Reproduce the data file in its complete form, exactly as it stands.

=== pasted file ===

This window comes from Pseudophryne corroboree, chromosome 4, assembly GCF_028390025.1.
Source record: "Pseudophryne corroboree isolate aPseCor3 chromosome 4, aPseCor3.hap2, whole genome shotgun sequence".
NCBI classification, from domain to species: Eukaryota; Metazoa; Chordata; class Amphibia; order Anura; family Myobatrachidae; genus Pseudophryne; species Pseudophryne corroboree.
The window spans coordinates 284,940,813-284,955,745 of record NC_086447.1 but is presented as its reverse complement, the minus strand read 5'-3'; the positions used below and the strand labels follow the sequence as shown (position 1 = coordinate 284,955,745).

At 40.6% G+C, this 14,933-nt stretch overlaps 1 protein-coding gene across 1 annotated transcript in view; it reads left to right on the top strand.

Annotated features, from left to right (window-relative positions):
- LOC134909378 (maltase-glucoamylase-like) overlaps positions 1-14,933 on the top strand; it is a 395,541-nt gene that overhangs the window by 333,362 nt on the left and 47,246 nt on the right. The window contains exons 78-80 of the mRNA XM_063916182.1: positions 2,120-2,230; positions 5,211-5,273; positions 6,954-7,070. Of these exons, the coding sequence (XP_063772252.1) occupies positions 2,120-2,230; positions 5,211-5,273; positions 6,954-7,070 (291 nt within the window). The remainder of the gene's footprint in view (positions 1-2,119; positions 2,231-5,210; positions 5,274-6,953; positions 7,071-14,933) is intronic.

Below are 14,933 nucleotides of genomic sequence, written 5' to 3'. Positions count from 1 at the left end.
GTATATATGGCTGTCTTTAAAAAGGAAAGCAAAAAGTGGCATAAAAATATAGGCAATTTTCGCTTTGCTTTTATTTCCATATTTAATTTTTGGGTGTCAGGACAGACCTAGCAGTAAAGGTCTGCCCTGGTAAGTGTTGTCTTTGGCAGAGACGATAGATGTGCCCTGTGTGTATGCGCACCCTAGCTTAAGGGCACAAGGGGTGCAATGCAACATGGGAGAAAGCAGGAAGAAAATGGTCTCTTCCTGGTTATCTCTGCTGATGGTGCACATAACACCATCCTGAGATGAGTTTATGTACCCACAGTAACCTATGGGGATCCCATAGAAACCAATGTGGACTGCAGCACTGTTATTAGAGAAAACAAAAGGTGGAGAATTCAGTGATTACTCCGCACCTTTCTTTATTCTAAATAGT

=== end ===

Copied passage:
This window comes from Pseudophryne corroboree, chromosome 4, assembly GCF_028390025.1.
Source record: "Pseudophryne corroboree isolate aPseCor3 chromosome 4, aPseCor3.hap2, whole genome shotgun sequence".
NCBI classification, from domain to species: Eukaryota; Metazoa; Chordata; class Amphibia; order Anura; family Myobatrachidae; genus Pseudophryne; species Pseudophryne corroboree.
The window spans coordinates 284,940,813-284,955,745 of record NC_086447.1 but is presented as its reverse complement, the minus strand read 5'-3'; the positions used below and the strand labels follow the sequence as shown (position 1 = coordinate 284,955,745).

At 40.6% G+C, this 14,933-nt stretch overlaps 1 protein-coding gene across 1 annotated transcript in view; it reads left to right on the top strand.

Annotated features, from left to right (window-relative positions):
- LOC134909378 (maltase-glucoamylase-like) overlaps positions 1-14,933 on the top strand; it is a 395,541-nt gene that overhangs the window by 333,362 nt on the left and 47,246 nt on the right. The window contains exons 78-80 of the mRNA XM_063916182.1: positions 2,120-2,230; positions 5,211-5,273; positions 6,954-7,070. Of these exons, the coding sequence (XP_063772252.1) occupies positions 2,120-2,230; positions 5,211-5,273; positions 6,954-7,070 (291 nt within the window). The remainder of the gene's footprint in view (positions 1-2,119; positions 2,231-5,210; positions 5,274-6,953; positions 7,071-14,933) is intronic.

Below are 14,933 nucleotides of genomic sequence, written 5' to 3'. Positions count from 1 at the left end.
GTATATATGGCTGTCTTTAAAAAGGAAAGCAAAAAGTGGCATAAAAATATAGGCAATTTTCGCTTTGCTTTTATTTCCATATTTAATTTTTGGGTGTCAGGACAGACCTAGCAGTAAAGGTCTGCCCTGGTAAGTGTTGTCTTTGGCAGAGACGATAGATGTGCCCTGTGTGTATGCGCACCCTAGCTTAAGGGCACAAGGGGTGCAATGCAACATGGGAGAAAGCAGGAAGAAAATGGTCTCTTCCTGGTTATCTCTGCTGATGGTGCACATAACACCATCCTGAGATGAGTTTATGTACCCACAGTAACCTATGGGGATCCCATAGAAACCAATGTGGACTGCAGCACTGTTATTAGAGAAAACAAAAGGTGGAGAATTCAGTGATTACTCCGCACCTTTCTTTATTCTAAATAGT